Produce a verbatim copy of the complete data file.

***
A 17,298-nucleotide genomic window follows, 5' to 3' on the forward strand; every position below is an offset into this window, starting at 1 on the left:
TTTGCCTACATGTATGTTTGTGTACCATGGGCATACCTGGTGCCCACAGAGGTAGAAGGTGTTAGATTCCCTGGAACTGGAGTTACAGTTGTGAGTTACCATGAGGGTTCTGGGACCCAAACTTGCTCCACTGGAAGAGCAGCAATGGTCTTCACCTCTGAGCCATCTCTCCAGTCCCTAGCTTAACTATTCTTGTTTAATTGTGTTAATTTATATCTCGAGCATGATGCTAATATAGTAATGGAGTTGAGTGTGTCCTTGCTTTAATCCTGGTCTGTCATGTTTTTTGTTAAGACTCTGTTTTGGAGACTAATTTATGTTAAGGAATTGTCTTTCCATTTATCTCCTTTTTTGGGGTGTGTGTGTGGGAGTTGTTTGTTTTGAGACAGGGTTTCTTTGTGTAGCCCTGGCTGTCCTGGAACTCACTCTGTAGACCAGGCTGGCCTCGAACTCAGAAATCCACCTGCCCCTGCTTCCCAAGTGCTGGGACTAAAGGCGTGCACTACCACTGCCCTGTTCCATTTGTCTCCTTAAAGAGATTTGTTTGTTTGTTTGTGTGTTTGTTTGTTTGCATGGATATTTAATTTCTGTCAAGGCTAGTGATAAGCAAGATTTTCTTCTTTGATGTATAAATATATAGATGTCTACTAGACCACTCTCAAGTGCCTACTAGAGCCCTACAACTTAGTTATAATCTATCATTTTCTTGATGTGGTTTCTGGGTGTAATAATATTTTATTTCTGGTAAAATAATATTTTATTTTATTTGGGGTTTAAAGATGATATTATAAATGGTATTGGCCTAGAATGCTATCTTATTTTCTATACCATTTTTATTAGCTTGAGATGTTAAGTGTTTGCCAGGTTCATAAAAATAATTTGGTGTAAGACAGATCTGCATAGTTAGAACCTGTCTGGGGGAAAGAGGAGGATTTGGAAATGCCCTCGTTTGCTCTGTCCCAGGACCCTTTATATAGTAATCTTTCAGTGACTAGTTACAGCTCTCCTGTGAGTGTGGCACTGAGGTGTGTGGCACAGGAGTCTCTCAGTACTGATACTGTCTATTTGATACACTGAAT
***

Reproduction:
A 17,298-nucleotide genomic window follows, 5' to 3' on the forward strand; every position below is an offset into this window, starting at 1 on the left:
TTTGCCTACATGTATGTTTGTGTACCATGGGCATACCTGGTGCCCACAGAGGTAGAAGGTGTTAGATTCCCTGGAACTGGAGTTACAGTTGTGAGTTACCATGAGGGTTCTGGGACCCAAACTTGCTCCACTGGAAGAGCAGCAATGGTCTTCACCTCTGAGCCATCTCTCCAGTCCCTAGCTTAACTATTCTTGTTTAATTGTGTTAATTTATATCTCGAGCATGATGCTAATATAGTAATGGAGTTGAGTGTGTCCTTGCTTTAATCCTGGTCTGTCATGTTTTTTGTTAAGACTCTGTTTTGGAGACTAATTTATGTTAAGGAATTGTCTTTCCATTTATCTCCTTTTTTGGGGTGTGTGTGTGGGAGTTGTTTGTTTTGAGACAGGGTTTCTTTGTGTAGCCCTGGCTGTCCTGGAACTCACTCTGTAGACCAGGCTGGCCTCGAACTCAGAAATCCACCTGCCCCTGCTTCCCAAGTGCTGGGACTAAAGGCGTGCACTACCACTGCCCTGTTCCATTTGTCTCCTTAAAGAGATTTGTTTGTTTGTTTGTGTGTTTGTTTGTTTGCATGGATATTTAATTTCTGTCAAGGCTAGTGATAAGCAAGATTTTCTTCTTTGATGTATAAATATATAGATGTCTACTAGACCACTCTCAAGTGCCTACTAGAGCCCTACAACTTAGTTATAATCTATCATTTTCTTGATGTGGTTTCTGGGTGTAATAATATTTTATTTCTGGTAAAATAATATTTTATTTTATTTGGGGTTTAAAGATGATATTATAAATGGTATTGGCCTAGAATGCTATCTTATTTTCTATACCATTTTTATTAGCTTGAGATGTTAAGTGTTTGCCAGGTTCATAAAAATAATTTGGTGTAAGACAGATCTGCATAGTTAGAACCTGTCTGGGGGAAAGAGGAGGATTTGGAAATGCCCTCGTTTGCTCTGTCCCAGGACCCTTTATATAGTAATCTTTCAGTGACTAGTTACAGCTCTCCTGTGAGTGTGGCACTGAGGTGTGTGGCACAGGAGTCTCTCAGTACTGATACTGTCTATTTGATACACTGAAT